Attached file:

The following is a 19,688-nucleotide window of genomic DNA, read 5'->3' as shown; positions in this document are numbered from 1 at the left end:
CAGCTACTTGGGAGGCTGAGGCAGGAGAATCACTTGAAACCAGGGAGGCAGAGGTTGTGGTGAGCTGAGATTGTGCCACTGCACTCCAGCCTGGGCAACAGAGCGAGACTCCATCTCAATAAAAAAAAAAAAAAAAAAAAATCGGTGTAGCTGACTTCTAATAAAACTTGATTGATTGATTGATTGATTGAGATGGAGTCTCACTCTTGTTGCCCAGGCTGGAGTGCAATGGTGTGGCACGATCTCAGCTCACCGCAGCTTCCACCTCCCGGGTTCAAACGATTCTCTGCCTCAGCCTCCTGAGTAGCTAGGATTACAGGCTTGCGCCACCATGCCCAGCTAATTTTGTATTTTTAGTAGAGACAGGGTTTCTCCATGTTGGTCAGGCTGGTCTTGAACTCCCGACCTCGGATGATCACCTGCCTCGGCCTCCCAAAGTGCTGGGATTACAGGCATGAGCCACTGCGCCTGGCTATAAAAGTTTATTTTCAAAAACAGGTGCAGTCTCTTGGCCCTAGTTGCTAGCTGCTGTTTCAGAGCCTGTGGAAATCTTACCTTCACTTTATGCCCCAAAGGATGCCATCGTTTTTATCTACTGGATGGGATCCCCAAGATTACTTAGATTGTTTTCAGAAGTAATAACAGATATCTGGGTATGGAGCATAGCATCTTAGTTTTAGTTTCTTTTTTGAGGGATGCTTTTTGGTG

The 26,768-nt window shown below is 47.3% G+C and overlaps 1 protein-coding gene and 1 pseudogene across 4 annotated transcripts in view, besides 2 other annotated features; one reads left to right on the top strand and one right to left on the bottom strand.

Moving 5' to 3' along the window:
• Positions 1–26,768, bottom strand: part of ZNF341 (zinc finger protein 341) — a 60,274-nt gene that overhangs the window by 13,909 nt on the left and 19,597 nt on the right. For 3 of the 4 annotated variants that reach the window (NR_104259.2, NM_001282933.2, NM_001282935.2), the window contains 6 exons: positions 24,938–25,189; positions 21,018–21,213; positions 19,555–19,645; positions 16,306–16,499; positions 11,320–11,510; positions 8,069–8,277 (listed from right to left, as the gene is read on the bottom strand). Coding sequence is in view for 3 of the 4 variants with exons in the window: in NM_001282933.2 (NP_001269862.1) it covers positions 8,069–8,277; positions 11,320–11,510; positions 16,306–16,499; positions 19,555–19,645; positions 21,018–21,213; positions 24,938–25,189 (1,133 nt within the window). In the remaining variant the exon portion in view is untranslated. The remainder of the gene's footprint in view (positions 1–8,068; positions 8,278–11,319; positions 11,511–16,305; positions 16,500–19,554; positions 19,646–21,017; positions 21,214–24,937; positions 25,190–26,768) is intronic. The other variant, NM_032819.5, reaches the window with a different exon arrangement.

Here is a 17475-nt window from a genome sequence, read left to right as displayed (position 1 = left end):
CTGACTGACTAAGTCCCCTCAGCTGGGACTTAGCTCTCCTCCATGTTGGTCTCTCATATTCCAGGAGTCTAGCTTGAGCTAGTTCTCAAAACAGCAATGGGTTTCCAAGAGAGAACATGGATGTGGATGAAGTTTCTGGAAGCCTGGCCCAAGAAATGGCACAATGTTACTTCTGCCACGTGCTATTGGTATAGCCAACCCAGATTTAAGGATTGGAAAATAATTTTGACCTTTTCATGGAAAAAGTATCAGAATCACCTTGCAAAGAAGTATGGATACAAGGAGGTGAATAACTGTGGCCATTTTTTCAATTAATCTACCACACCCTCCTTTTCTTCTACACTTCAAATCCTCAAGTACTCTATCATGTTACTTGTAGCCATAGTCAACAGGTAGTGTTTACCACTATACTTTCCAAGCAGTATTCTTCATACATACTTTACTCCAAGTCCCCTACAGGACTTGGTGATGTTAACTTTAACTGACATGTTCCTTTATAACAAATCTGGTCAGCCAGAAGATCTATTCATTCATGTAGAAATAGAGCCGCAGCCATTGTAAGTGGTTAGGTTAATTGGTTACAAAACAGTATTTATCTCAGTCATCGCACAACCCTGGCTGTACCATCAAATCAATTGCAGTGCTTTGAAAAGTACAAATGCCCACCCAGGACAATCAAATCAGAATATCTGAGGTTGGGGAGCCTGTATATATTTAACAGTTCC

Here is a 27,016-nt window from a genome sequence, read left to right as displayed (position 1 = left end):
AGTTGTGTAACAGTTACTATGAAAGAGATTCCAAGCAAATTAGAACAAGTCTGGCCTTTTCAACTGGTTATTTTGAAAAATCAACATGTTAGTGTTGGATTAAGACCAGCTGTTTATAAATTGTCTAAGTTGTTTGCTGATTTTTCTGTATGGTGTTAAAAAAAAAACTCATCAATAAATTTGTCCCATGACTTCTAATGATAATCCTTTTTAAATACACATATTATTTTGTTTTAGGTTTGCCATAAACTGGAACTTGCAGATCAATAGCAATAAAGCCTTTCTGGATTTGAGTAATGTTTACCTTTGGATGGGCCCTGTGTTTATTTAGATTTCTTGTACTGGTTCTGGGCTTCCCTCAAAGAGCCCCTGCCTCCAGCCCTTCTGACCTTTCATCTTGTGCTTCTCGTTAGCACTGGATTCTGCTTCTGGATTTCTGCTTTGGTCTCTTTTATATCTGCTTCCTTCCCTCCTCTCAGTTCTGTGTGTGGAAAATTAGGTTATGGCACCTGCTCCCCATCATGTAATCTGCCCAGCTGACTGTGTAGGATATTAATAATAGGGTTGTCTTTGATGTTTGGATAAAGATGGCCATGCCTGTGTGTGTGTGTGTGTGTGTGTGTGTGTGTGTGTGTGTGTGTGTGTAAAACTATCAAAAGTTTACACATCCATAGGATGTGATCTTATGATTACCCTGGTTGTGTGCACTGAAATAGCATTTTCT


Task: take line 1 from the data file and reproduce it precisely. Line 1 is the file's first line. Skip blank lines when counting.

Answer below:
The following is a 19,688-nucleotide window of genomic DNA, read 5'->3' as shown; positions in this document are numbered from 1 at the left end: